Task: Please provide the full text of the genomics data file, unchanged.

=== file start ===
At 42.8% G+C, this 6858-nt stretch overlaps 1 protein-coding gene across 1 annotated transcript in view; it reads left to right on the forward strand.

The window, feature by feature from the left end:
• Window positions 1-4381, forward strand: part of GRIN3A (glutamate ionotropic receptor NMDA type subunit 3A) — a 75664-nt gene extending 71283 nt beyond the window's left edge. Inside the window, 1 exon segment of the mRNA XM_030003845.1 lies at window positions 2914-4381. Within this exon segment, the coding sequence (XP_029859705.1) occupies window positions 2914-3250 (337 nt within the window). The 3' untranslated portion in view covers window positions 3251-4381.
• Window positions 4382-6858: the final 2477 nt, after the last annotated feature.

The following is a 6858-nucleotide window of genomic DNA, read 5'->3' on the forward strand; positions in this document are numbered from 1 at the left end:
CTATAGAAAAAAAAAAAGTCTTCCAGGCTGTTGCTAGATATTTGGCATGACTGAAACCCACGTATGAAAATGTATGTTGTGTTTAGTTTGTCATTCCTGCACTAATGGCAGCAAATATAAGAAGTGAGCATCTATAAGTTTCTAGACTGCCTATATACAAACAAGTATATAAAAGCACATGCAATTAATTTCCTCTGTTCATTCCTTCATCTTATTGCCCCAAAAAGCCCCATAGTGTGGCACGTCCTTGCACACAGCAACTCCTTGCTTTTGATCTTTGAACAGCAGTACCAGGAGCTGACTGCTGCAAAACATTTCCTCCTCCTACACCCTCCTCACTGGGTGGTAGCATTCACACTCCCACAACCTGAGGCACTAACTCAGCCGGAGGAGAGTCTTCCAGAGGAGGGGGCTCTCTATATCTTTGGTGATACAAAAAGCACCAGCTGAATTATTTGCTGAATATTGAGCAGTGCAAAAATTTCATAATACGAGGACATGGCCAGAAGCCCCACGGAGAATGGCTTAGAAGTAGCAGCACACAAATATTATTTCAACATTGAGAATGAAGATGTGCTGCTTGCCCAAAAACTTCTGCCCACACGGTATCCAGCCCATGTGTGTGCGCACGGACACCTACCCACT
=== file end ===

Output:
At 42.8% G+C, this 6858-nt stretch overlaps 1 protein-coding gene across 1 annotated transcript in view; it reads left to right on the forward strand.

The window, feature by feature from the left end:
• Window positions 1-4381, forward strand: part of GRIN3A (glutamate ionotropic receptor NMDA type subunit 3A) — a 75664-nt gene extending 71283 nt beyond the window's left edge. Inside the window, 1 exon segment of the mRNA XM_030003845.1 lies at window positions 2914-4381. Within this exon segment, the coding sequence (XP_029859705.1) occupies window positions 2914-3250 (337 nt within the window). The 3' untranslated portion in view covers window positions 3251-4381.
• Window positions 4382-6858: the final 2477 nt, after the last annotated feature.

The following is a 6858-nucleotide window of genomic DNA, read 5'->3' on the forward strand; positions in this document are numbered from 1 at the left end:
CTATAGAAAAAAAAAAAGTCTTCCAGGCTGTTGCTAGATATTTGGCATGACTGAAACCCACGTATGAAAATGTATGTTGTGTTTAGTTTGTCATTCCTGCACTAATGGCAGCAAATATAAGAAGTGAGCATCTATAAGTTTCTAGACTGCCTATATACAAACAAGTATATAAAAGCACATGCAATTAATTTCCTCTGTTCATTCCTTCATCTTATTGCCCCAAAAAGCCCCATAGTGTGGCACGTCCTTGCACACAGCAACTCCTTGCTTTTGATCTTTGAACAGCAGTACCAGGAGCTGACTGCTGCAAAACATTTCCTCCTCCTACACCCTCCTCACTGGGTGGTAGCATTCACACTCCCACAACCTGAGGCACTAACTCAGCCGGAGGAGAGTCTTCCAGAGGAGGGGGCTCTCTATATCTTTGGTGATACAAAAAGCACCAGCTGAATTATTTGCTGAATATTGAGCAGTGCAAAAATTTCATAATACGAGGACATGGCCAGAAGCCCCACGGAGAATGGCTTAGAAGTAGCAGCACACAAATATTATTTCAACATTGAGAATGAAGATGTGCTGCTTGCCCAAAAACTTCTGCCCACACGGTATCCAGCCCATGTGTGTGCGCACGGACACCTACCCACT